Okay, look, I read and review a ton of mystery series of varying quality over at Criminal Element and there is only one rule: each book should solve a major crime. The one exception to this rule that I’ve encountered before Truly Devious was also what I felt was the weakest of Louise Penny’s critically acclaimed Inspector Gamache novels, but even that pretended that it had solved the murder at the heart of its events. I won’t name which book because that would be a spoiler, but I knew the ending was wrong and was greatly gratified to find in the next book that I’d been right. But I also got to binge-read the series and know that if that hadn’t been the case, I would have been pissed (tempered somewhat by the fact that Ms Penny had built up enough goodwill with her previous books that I was willing to overlook my annoyance this one time.)
I don’t think it’s a spoiler to say that Maureen Johnson doesn’t exactly solve any crimes by the end of TD. You get a solid lead on the identities of the people behind the historical kidnappings and murders, but the present day murder doesn’t feel properly solved: it’s mostly conjecture and then drama and then the book ends and you have to wait for the next books to find actual answers. I found that entirely irritating, especially since this was my first exposure to Ms Johnson and I don’t have any reason to believe that I’ll gain any crime-solving satisfaction from reading several hundred more pages in the distant future when the sequels publish. So if you, like me, hate it when mystery novels don’t actually solve their mysteries, consider yourself warned.
But don’t consider yourself warned off, as this is actually a really fun read in the “teenagers solving mysteries at school” subgenre. Ellingham Academy is like a real-life Hogwarts: free tuition and board (with a stipend included) on a Vermont campus where students are encouraged to learn at their own pace. The application process for the two-year school is agonizingly vague. Stevie Bell is thrilled to be accepted, especially as it means escaping from her dully conservative parents, who seem more bewildered than anything else by a daughter whose main aim in life is to solve crimes instead of the usual teenage girl pursuits. Stevie, you see, is enthralled by the decades-old mysteries of Ellingham Academy and aims to solve them all. But then one of her classmates is murdered, and suddenly crime becomes a lot less abstract for her.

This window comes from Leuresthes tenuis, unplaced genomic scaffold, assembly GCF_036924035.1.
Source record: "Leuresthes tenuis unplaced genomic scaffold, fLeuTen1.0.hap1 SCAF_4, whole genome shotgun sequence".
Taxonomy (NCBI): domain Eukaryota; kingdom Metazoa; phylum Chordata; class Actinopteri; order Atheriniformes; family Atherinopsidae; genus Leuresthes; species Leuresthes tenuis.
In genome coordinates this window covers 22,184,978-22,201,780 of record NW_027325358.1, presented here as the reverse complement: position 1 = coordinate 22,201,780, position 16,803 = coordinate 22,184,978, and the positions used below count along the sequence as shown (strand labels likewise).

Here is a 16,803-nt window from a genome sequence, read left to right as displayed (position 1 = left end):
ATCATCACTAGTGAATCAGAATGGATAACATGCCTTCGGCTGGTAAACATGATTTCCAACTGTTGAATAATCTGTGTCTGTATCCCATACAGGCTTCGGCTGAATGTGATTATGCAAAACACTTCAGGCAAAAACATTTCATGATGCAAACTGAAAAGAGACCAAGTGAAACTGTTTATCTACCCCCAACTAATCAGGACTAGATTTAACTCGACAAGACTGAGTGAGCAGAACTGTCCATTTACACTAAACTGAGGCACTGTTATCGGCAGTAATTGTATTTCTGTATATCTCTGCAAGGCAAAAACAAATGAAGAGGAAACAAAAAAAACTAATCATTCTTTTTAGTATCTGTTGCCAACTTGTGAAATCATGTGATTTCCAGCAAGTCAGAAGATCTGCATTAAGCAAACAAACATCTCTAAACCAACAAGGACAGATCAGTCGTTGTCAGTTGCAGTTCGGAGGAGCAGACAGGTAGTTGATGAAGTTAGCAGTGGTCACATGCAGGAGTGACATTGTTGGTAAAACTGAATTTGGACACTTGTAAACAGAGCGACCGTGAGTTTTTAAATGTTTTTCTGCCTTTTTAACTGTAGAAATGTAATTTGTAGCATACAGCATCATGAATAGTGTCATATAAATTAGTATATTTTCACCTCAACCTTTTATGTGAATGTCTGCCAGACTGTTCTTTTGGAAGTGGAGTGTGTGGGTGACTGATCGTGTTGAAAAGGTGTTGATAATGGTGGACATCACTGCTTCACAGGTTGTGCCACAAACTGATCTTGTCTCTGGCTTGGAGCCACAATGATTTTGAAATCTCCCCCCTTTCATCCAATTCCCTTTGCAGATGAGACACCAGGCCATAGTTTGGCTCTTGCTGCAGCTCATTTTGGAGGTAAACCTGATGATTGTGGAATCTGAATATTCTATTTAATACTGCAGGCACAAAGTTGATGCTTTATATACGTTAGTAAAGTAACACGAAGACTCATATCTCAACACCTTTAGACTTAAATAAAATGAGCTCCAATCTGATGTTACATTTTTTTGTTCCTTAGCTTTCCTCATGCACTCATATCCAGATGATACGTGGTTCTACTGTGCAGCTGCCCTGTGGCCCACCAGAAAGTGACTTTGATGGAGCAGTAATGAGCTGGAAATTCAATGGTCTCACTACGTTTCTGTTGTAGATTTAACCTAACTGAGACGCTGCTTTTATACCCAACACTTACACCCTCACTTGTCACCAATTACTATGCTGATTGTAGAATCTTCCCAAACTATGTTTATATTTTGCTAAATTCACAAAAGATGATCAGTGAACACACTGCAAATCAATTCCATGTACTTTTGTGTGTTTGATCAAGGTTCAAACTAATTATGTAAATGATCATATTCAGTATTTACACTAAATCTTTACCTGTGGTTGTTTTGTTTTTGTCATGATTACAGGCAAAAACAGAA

My quibbles with presentation choices aside, I really like how Ms Johnson writes people and relationships. Stevie is a great protagonist, well-rounded and realistic. I particularly enjoyed her relationship with the head of security, who both encourages her intelligence while demanding she not risk her life in pursuit of the truth. They have a push and pull that rings much more truly than in other novels where the amateur sleuth exasperates the protective professional.
And, of course, there are excellent depictions of Stevie’s relationships with her parents and with her friends and classmates. The mystery itself isn’t quite as good, as far as we can tell, because we have no idea what the solution might be. I’m still annoyed that they didn’t at least solve for her classmate’s death, but I’m willing to wait for the next book because Ms Johnson has a gift for writing emotions and relationships. I just hope that the resolution is worth the wait!